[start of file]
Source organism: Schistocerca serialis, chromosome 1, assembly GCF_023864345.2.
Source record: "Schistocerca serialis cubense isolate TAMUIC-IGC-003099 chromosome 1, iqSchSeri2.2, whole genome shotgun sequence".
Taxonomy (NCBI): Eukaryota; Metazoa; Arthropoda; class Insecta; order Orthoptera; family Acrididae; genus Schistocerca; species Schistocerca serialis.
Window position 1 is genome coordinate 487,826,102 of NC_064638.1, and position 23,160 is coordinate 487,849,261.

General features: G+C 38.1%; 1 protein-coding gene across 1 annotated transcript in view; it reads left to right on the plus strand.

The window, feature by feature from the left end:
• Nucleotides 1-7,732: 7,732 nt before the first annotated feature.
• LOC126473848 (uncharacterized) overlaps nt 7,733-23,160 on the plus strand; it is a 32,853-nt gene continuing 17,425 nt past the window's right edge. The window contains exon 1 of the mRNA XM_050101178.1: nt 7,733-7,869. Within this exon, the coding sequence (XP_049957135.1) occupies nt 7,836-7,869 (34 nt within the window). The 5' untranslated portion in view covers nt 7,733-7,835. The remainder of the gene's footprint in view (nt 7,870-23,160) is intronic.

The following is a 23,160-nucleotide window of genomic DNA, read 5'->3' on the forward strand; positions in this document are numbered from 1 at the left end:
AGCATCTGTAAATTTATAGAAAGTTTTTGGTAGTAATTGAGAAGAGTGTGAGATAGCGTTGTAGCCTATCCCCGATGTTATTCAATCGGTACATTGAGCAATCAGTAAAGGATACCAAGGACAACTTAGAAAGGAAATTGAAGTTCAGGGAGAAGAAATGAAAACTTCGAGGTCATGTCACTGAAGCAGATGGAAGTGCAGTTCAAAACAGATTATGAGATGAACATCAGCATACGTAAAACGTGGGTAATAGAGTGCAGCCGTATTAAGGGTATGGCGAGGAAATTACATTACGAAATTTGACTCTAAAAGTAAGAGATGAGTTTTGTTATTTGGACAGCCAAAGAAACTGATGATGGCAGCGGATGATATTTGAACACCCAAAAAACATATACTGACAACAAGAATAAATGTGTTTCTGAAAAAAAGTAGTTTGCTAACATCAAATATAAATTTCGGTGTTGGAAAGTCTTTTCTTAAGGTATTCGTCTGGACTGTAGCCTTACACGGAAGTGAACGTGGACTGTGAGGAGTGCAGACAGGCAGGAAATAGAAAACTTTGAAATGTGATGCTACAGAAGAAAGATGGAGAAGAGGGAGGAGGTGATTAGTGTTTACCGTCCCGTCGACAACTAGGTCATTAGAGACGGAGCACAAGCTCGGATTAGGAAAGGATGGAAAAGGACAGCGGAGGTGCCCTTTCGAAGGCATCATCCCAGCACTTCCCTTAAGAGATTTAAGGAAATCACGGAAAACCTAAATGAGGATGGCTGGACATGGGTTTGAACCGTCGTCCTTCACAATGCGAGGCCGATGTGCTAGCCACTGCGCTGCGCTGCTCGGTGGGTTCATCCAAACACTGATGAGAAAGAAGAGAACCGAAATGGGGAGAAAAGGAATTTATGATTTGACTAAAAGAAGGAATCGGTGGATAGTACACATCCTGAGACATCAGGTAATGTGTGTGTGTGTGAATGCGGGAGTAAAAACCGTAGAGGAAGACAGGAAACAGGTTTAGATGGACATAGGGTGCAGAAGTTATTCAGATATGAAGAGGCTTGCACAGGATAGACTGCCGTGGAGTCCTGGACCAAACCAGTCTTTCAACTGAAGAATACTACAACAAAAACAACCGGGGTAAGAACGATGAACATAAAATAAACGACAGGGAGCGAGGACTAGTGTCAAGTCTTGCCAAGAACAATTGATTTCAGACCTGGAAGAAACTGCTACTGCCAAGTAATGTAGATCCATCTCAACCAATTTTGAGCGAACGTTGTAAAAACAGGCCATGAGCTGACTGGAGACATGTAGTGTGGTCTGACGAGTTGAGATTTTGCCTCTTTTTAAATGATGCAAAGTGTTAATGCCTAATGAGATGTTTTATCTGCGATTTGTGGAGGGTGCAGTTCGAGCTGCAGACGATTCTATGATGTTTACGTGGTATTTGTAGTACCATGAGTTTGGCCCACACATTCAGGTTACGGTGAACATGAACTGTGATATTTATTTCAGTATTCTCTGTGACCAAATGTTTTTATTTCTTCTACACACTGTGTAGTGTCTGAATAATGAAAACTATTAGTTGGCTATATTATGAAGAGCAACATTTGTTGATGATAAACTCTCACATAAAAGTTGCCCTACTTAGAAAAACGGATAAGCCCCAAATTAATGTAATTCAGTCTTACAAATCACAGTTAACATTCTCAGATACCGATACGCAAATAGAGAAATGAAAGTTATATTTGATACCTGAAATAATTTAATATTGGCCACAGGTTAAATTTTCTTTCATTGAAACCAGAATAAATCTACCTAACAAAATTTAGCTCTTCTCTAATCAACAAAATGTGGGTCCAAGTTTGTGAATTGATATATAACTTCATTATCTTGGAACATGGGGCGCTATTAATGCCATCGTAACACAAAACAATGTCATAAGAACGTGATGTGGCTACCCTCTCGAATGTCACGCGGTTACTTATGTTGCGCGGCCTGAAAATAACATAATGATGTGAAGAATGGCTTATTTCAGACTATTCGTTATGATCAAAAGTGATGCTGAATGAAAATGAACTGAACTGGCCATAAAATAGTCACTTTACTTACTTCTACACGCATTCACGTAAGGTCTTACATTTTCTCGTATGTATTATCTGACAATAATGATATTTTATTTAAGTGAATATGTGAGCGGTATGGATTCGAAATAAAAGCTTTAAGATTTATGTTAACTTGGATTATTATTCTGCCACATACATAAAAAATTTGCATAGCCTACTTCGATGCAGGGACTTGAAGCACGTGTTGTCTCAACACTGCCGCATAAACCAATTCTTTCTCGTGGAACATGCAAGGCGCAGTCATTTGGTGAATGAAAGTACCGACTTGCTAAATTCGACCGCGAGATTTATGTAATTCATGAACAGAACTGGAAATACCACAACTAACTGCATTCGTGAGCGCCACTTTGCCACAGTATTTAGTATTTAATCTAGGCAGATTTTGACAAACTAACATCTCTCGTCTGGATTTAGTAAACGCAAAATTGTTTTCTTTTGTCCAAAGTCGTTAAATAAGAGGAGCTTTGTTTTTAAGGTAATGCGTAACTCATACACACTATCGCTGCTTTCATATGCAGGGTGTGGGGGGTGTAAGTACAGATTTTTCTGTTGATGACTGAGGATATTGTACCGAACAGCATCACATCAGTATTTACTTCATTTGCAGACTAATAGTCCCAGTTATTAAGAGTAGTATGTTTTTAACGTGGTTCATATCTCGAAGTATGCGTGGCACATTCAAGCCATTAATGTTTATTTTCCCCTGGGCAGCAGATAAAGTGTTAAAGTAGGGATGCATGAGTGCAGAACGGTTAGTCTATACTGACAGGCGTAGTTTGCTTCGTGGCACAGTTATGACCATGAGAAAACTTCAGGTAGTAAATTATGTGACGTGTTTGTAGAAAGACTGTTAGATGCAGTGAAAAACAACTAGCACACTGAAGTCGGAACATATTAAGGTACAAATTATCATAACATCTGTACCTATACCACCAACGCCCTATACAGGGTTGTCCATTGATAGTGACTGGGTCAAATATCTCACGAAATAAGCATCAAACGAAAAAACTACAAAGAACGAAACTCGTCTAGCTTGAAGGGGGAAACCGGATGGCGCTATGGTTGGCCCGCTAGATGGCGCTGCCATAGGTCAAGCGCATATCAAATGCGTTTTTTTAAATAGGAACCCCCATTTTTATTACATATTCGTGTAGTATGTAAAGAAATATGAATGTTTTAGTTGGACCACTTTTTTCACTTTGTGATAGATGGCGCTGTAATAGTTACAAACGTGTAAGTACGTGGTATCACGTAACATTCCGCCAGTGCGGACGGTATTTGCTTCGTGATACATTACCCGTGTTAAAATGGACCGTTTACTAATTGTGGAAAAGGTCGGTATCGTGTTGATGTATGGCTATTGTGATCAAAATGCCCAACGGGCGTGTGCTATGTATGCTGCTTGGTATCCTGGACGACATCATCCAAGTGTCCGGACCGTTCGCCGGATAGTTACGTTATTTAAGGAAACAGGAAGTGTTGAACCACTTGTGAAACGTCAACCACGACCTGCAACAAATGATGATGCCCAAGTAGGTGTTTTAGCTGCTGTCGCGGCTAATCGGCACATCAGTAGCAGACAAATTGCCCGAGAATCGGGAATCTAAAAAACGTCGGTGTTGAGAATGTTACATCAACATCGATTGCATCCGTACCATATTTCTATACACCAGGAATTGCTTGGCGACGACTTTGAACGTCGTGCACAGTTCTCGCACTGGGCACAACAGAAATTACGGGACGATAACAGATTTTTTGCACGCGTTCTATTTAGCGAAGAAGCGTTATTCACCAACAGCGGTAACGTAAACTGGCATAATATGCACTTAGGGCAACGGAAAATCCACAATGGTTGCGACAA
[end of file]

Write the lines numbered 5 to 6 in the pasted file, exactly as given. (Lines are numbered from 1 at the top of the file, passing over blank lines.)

General features: G+C 38.1%; 1 protein-coding gene across 1 annotated transcript in view; it reads left to right on the plus strand.

The window, feature by feature from the left end: